The atrium is identity-creating, open and active. A significant part of the environmental objective has been to ensure a high degree of flexibility. The open design as well as the light walls and simple, reusable elements will make it easy to change the interior layout in the future.


Visit the link to view more images of this low-energy design in Denmark...


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A Gorgeous Exploration Of The New Visual Language Of Sustainability

A Gorgeous Exploration Of The New Visual Language Of Sustainability | Digital Sustainability | Scoop.it
For all its good intentions, the environmental movement has historically been plagued by aesthetic ineptitude.

AN : As the TED Talks exhibit on the integration of Technology, Entertainmernt and Design, the overlap of design principles to technology goes a long way to communicating the message, importance, implications and impact of the technology. Great thought provoking short piece from the FastCoExist publication which Sustain Our Earth scooped on their site.

 

http://www.fastcoexist.com/1680671/a-gorgeous-exploration-of-the-new-visual-language-of-sustainability#1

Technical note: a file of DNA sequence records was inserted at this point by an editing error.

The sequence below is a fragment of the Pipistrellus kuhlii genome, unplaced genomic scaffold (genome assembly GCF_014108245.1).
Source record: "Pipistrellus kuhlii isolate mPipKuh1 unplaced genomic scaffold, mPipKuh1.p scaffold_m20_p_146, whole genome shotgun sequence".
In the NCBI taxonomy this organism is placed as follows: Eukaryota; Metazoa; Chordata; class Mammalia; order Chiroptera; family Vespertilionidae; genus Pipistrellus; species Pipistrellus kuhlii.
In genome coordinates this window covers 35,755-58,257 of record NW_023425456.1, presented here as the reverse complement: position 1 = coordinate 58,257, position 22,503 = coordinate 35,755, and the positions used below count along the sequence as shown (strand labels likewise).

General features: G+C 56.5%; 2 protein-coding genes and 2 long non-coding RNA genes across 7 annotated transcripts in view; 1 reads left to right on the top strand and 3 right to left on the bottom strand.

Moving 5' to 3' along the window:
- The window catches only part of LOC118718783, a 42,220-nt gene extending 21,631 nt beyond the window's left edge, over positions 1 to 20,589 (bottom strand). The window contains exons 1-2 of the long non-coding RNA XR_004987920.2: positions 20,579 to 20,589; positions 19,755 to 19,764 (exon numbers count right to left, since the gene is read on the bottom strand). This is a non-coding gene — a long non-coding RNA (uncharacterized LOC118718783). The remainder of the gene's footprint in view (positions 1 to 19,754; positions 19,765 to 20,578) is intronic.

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Visions of Sixth Street - plans for a new, pedestrian-friendly bridge in Los Angeles

Visions of Sixth Street - plans for a new, pedestrian-friendly bridge in Los Angeles | Digital Sustainability | Scoop.it

Three finalists present plans for major new bridge in Los Angeles:

The groups—headed by HNTB, AECOM, and Parsons Brinckerhoff— have all been shortlisted to create the city’s new Sixth Street Viaduct. Their vivid public presentations were the first glimpse of what will likely be LA’s next major icon.

The original 3,500-foot-long structure, a famous rounded Art Deco span designed in 1932, has been deemed unsalvageable due to irreversible decay, and in April the city’s Bureau of Engineering called for a competition to design a new, $400 million, cable stayed structure.

Following the city’s lead, all three teams presented plans that not only showcased memorable forms, but embraced people-friendly designs, including pedestrian paths, parks, and connections to the river below. The push reveals Los Angeles’s focus on attracting people and talent through increased livability. Such moves are a welcome, if uphill battle considering that so much of the city has been designed for cars, not people...


Via Lauren Moss, Gerry B, association concert urbain
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The Nano Garden Lets You Grow Veggies Right in Your Kitchen

The Nano Garden Lets You Grow Veggies Right in Your Kitchen | Digital Sustainability | Scoop.it

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Smart Cities + Green Megaprojects of the Future

Smart Cities + Green Megaprojects of the Future | Digital Sustainability | Scoop.it

For many years, architects and city planners from around the world have been trying to create the green ideal: an entire city built to strict environmental standards- highly functional while still retaining aesthetic value.